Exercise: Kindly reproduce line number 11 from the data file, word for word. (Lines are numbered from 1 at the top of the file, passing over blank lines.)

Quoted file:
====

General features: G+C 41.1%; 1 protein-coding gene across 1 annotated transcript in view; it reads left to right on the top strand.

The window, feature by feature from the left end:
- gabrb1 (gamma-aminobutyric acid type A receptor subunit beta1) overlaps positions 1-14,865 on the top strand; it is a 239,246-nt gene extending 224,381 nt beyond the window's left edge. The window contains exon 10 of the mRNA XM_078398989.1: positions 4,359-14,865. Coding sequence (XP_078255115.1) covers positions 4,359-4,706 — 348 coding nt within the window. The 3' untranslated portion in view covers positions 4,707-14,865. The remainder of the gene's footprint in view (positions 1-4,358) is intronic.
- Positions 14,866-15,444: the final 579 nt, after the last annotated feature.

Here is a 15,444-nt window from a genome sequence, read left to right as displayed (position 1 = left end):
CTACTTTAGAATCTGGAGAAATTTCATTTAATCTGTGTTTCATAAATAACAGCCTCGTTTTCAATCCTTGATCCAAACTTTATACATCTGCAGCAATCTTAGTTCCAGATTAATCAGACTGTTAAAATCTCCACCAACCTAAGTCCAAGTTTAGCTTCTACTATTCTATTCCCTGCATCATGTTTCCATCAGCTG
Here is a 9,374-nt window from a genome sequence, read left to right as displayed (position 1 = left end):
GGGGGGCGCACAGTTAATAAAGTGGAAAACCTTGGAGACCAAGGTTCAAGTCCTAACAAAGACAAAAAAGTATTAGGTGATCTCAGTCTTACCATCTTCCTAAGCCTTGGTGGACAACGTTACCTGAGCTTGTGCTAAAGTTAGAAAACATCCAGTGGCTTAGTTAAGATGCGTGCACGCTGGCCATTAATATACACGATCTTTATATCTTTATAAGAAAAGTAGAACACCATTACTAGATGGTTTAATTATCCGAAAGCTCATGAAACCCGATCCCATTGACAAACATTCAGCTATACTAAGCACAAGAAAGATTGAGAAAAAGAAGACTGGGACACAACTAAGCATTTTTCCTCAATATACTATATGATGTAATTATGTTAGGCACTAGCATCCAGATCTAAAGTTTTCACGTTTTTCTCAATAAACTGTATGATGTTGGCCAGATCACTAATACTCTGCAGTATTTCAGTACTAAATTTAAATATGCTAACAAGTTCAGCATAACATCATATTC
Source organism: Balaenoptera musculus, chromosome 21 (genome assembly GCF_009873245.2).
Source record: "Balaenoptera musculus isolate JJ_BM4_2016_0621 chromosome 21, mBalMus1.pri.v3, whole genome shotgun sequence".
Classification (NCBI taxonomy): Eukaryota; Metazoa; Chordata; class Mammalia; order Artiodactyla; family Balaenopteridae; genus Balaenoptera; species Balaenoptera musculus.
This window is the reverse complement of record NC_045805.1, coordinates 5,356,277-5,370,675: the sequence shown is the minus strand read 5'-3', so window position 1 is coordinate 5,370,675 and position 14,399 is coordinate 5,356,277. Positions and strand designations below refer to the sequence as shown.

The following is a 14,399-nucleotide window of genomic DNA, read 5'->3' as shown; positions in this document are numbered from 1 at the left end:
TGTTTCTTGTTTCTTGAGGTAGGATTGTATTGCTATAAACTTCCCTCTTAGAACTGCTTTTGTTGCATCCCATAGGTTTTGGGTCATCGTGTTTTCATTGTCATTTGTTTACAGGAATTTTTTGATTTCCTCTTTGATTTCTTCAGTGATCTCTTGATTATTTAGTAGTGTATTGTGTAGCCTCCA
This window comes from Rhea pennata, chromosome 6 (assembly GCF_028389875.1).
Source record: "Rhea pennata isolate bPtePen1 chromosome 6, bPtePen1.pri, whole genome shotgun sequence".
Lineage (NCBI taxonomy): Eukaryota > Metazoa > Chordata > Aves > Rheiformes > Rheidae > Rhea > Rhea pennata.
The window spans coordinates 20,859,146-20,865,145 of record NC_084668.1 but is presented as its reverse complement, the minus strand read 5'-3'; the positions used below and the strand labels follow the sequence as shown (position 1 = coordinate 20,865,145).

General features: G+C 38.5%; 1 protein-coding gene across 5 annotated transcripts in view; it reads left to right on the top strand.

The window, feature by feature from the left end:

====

Classification (NCBI taxonomy): Eukaryota; Metazoa; Chordata; class Mammalia; order Artiodactyla; family Balaenopteridae; genus Balaenoptera; species Balaenoptera musculus.